My Singer 99k is yet another machine I purchased from an auction company that imports goods from England. It was manufactured on October 2, 1956 in Clydebank, Scotland. The bentwood case is in very good condition and the machine in excellent condition. It looks like no one ever used it. It was very popular for home sewers because it was a bit lighter in weight than some of the previous models. It 3/4 the size of a model 66 machine. Since it came from over the pond, and has a 220 volt motor, this machine is going to require a converter to use her in the US.
Singer Red-Eye model 66
My Singer Red-Eye model 66 machine was made on April 29, 1919. I found this pretty machine at an estate sale for a mere $19.00. It came in an after-market plastic case. The decals aren’t perfect, but pretty good. It has a drop in bobbin and is a back clamp machine. Meaning the screw that tightens the foot to the machine is in the back rather than the side. Singer only made the back-clamping machines for a few years in the early 1900’s. I actually found a Singer back-clamping two-thread embroidery attachment for the machine. Regretfully I sold it.
My Singer 15-91 machine was manufactured on February 27, 1950 in Elizabeth, NJ. This is the first vintage machine I purchased. It came from EBay. While the machine made it through shipping just fine, the cabinet did not. The seller did not cushion it in any way. Some of the veneer took a beating. I will repair it some day. I had read about how much stronger the gear driven machines are. It is true and it is a wonderful machine. The only thing I don’t like about it is the bobbin case. I love the machines with a drop in bobbin.
My Singer Featherweight was manufactured on 1/7/1941 in Elizabethport, NJ. It was an EBay purchase which made me a little nervous, but it is almost perfect. It only has two tiny flea bites on the front edge. The decals are all perfect. A dear friend of mine gives classes on cleaning and maintaining Featherweights and the cases. I took her class and I must say my machine and case sparkle a bit more now. I actually have 5 other Featherweights in various stages of cleaning, repairs, and re-wiring. When I was a teenager, a friend’s mother had a Featherweight. I had never seen one and I wondered if she could not afford a full-size machine. Little did I know how wonderful and collectable they are.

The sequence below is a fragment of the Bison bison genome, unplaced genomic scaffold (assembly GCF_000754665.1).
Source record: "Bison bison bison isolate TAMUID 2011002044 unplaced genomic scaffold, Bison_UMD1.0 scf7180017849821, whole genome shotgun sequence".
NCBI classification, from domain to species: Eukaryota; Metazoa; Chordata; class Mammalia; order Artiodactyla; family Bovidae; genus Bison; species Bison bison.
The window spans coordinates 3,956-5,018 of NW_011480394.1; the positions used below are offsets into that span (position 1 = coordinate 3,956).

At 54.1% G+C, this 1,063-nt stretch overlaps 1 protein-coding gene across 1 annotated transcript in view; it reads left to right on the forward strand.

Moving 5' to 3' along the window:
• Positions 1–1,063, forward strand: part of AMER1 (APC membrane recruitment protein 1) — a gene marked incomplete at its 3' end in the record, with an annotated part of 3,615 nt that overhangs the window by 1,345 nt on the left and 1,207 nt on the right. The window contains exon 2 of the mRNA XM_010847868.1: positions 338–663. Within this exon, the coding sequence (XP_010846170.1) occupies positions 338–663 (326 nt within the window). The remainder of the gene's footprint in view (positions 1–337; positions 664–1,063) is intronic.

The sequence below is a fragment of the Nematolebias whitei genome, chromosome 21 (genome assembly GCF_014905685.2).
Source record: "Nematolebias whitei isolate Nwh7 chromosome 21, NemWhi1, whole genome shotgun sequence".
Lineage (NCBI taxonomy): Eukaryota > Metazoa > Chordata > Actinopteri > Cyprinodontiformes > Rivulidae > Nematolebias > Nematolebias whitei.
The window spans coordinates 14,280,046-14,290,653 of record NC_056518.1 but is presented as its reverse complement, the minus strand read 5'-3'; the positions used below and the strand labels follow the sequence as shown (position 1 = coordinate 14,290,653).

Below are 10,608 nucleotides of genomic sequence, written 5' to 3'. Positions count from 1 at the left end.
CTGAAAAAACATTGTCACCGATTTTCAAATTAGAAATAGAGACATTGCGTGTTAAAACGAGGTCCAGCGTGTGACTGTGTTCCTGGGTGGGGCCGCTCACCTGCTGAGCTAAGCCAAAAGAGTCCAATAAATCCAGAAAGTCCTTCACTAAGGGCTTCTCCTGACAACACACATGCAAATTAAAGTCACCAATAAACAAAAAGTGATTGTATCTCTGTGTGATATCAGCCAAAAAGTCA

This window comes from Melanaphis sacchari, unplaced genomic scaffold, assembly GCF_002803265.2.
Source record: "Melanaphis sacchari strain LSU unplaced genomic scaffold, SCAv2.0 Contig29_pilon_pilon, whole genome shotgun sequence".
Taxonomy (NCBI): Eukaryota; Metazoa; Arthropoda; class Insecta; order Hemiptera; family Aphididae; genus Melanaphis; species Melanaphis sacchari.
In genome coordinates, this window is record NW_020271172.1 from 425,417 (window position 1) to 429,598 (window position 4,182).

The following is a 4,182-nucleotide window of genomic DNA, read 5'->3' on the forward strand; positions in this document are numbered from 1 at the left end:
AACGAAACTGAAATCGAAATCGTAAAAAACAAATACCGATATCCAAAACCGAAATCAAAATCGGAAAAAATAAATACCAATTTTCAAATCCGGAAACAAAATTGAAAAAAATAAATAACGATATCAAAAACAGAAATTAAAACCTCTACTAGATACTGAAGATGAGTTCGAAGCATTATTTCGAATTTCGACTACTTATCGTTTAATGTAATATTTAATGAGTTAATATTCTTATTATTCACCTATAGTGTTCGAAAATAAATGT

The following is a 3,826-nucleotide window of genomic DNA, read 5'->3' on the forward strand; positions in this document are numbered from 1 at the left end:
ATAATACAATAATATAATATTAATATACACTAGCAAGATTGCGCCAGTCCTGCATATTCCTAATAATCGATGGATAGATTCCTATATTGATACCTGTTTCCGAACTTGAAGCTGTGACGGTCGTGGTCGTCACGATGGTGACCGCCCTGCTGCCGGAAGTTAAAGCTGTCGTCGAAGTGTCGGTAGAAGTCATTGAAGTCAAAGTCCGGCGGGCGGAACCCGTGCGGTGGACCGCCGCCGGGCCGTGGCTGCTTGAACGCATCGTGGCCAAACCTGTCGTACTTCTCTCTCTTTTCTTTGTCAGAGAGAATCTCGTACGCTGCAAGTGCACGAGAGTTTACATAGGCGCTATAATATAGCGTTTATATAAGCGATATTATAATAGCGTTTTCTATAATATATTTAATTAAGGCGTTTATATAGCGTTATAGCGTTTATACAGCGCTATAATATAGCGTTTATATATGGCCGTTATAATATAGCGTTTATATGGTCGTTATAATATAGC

Singer fiddle-base V.S. 2 Treadle
My Singer fiddle-base V.S. 2 treadle machine was manufactured in 1891 and is my oldest machine. It came in an Eastlake cabinet and with a puzzle box full of attachments. The attachments are a little rusty, but little by little I am going to work on oiling and cleaning them. There is even a buttonholer with a patent date of June 3, 1894. You can tell the machine and attachments were probably cast off in a garage or shed somewhere. The cabinet needs a little repair and a lot of refinishing. I am looking forward to cleaning and restoring this machine. This was also an estate sale find for a whopping $87.00.
Singer Rocketeer model 503A
This Singer Rocketeer model 503A manufactured in 1961 is one of my most recent estate sale finds. It has a few paint chips which I may or may not remedy. It’s a slant- needle machine and sews like a dream. It did not come in the original case and came with no extra feet or attachments. That will give me something else to search for. You know, the thrill of the hunt! My husband almost insisted I buy this machine. He loves the look of the Rocketeer.